McCown’s Longspur comes in third for 2018. This discovery again involved Mario Balitbit, who tells the tale in this fashion: “On October 16, my day started out chasing a Chestnut-collared Longspur within a fairly large flock of Lapland Longspurs on the V Street loop in the Arcata Bottoms. After finding the longspurs, I quickly returned to my classes at HSU. Later that day, I went back to do another loop around V Street. I relocated the Longspur flock and took some photos of a what I believed to be the same Chestnut-collared Longspur.”

 “After I started sifting through my photos, I came to the realization that I actually had photographed a McCown’s Longspur!” Markings on the head resembled that of a juvenile House Sparrow: light pink bill, broad supercilium, no streaking, plus very faint, dull red on the wing, which were not seen well (if at all) in the field but showed up well in the photos. The most obvious indicator was a flight shot of black “T” trim on a primarily white tail.

Many people were able to observe the bird over the next few days, making it the first chase-able Humboldt record.

 In fourth place is Gyrfalcon. It was glimpsed in the Arcata Bottom in the waning light of New Year’s Eve by Todd Easterla, a birder well known for his ability to travel to Humboldt and elsewhere and find birds of note. This large bird of prey stuck around for exactly three months, being last reported on March 31.

 And the fifth place bird is Yellow-green Vireo, found by birding guide and eBird reviewer Rob Fowler. Here is how Rob describes his experience: “On October 4, I was on my usual dog walk around the Arcata Marsh Log Pond – which I was doing two to three times a week in 2018 – starting around 8:45 a.m.”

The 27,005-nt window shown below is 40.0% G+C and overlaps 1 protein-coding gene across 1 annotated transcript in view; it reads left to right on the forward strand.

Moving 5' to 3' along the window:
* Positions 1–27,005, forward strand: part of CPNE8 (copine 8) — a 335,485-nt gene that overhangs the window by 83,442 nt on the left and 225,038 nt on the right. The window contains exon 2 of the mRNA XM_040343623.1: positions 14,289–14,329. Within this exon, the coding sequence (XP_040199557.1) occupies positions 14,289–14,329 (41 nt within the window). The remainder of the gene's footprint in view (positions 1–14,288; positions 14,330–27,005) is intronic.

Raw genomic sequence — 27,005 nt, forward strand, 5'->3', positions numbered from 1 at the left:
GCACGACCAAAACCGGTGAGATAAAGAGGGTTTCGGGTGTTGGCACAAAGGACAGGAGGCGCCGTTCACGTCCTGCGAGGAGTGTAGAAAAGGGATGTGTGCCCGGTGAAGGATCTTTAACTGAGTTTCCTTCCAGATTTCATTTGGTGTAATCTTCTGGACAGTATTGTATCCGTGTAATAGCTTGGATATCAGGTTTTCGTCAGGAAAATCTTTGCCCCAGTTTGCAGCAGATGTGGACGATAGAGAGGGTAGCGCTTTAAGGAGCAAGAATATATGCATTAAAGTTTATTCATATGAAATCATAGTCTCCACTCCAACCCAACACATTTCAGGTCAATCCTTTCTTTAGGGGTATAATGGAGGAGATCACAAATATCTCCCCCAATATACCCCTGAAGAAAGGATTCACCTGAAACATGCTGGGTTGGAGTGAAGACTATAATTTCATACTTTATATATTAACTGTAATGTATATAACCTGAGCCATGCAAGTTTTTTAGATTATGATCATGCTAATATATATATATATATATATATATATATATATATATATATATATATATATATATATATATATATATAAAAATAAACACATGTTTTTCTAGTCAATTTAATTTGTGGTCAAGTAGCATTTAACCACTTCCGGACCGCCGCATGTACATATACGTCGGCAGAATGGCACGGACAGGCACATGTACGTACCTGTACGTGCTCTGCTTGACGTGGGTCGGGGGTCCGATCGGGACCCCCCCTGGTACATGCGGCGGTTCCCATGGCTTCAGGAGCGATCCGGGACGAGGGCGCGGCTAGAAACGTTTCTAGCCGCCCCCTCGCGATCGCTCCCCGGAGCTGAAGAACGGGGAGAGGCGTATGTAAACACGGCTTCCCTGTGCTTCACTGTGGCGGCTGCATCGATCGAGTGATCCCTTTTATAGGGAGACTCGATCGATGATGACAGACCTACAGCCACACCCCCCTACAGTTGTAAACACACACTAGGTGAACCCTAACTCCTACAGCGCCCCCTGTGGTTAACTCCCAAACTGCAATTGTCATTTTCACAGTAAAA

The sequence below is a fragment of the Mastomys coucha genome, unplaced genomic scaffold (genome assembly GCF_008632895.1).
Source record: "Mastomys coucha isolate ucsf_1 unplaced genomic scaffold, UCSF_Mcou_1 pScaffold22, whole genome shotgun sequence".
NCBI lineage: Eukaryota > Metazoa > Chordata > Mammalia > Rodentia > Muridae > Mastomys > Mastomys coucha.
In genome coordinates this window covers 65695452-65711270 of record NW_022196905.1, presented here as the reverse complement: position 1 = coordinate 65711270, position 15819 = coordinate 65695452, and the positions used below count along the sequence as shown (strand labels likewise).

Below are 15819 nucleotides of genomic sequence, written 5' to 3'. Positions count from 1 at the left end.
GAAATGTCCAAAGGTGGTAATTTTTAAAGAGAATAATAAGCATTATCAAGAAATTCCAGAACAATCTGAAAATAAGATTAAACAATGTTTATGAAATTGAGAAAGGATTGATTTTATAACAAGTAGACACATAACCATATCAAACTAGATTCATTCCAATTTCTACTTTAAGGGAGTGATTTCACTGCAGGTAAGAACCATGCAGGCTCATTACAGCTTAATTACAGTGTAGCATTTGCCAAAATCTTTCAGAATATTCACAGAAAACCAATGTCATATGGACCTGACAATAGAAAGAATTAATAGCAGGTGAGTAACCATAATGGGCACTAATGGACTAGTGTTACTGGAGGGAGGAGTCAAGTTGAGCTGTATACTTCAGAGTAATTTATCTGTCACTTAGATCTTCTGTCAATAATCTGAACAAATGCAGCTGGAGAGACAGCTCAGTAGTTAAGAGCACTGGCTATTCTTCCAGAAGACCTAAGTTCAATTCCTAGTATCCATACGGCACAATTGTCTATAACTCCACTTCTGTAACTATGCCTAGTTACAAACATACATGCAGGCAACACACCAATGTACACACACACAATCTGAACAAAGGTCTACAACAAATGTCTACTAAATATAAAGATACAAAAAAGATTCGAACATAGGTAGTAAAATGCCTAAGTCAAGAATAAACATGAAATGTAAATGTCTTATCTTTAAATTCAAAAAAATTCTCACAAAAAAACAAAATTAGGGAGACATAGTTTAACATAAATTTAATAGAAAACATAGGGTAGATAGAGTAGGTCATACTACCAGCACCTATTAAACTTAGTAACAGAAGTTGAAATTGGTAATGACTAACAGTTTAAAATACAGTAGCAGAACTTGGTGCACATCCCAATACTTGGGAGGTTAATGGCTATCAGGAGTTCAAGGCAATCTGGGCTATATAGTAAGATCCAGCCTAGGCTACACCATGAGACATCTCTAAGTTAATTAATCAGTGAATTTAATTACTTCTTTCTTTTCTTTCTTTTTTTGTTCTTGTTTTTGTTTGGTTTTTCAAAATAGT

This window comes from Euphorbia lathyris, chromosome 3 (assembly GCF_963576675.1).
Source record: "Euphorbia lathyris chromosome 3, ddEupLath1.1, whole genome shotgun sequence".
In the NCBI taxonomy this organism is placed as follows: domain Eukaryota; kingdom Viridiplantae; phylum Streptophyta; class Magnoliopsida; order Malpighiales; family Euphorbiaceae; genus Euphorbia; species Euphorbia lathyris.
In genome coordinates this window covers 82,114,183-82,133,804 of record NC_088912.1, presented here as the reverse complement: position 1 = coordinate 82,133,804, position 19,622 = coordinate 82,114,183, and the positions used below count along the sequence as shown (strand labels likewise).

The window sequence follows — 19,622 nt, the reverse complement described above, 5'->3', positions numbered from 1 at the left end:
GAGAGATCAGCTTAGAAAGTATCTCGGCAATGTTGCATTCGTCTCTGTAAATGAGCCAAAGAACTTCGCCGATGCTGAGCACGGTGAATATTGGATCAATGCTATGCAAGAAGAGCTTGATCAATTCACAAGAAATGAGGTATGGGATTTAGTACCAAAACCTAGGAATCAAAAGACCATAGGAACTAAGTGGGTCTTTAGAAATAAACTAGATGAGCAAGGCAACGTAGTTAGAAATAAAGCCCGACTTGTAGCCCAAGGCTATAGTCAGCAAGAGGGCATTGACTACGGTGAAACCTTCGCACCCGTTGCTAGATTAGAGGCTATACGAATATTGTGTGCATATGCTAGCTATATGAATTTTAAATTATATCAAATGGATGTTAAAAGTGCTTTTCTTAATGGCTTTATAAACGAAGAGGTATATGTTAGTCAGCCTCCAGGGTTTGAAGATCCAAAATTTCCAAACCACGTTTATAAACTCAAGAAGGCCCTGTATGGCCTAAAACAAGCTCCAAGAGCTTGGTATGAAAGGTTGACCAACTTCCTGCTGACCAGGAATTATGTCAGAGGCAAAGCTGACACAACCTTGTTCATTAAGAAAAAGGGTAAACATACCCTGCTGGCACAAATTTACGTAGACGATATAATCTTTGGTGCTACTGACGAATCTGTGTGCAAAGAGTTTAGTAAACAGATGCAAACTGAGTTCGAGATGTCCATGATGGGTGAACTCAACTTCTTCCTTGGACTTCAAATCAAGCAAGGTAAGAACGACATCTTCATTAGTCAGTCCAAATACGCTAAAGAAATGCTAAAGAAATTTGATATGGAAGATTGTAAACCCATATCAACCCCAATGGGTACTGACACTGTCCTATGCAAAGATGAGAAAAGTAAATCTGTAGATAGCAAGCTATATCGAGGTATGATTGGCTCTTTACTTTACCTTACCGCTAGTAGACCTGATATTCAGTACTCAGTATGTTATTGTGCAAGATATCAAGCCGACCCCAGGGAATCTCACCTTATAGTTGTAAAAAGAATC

“As I walked up the path to the Interpretive Center, the second bird I saw in a big wax myrtle just north of the start of the path from the parking lot. I put my binoculars on it and was floored when I realized it was a long-billed vireo with bright yellow sides, green wings and back, and a light gray crown. It only took me a second to realize that it was a YELLOW-GREEN VIREO, the first one ever reported at the Arcata Marsh!”

“I quickly notified birders via Facebook Messenger and the Birdbox. I stayed with the bird for a couple of hours. I think more than 20 people saw the bird during the morning and a few more in the afternoon before losing track of it. Intensive searching the next day didn’t turn it up. The vireo was Humboldt County’s fifth record (maybe the first photo-documented one?) and the Arcata Marsh’s 335th bird species.”

[Note from selection committee member Tom Leskiw: The top two Humboldt birds in 2018 were shorebirds. Non-birders may wonder why birders would go to such great lengths to discover or see these birds, which in nonbreeding plumage may be drab and only subtly different. In his book, Living on the Wind, wildlife biologist/writer Scott Weidensaul captures well the excitement that birders feel when encountering these long-distance migrants: “Of course migration fascinates birders and ornithologists, but why would others be interested? Bird migration is the one truly unifying natural phenomenon in the world, stitching the continents together in a way that even the great weather systems, which roar out from the poles but fizzle at the equator, fail to do. It is an enormously complex subject, perhaps the most compelling drama in all of natural history.”]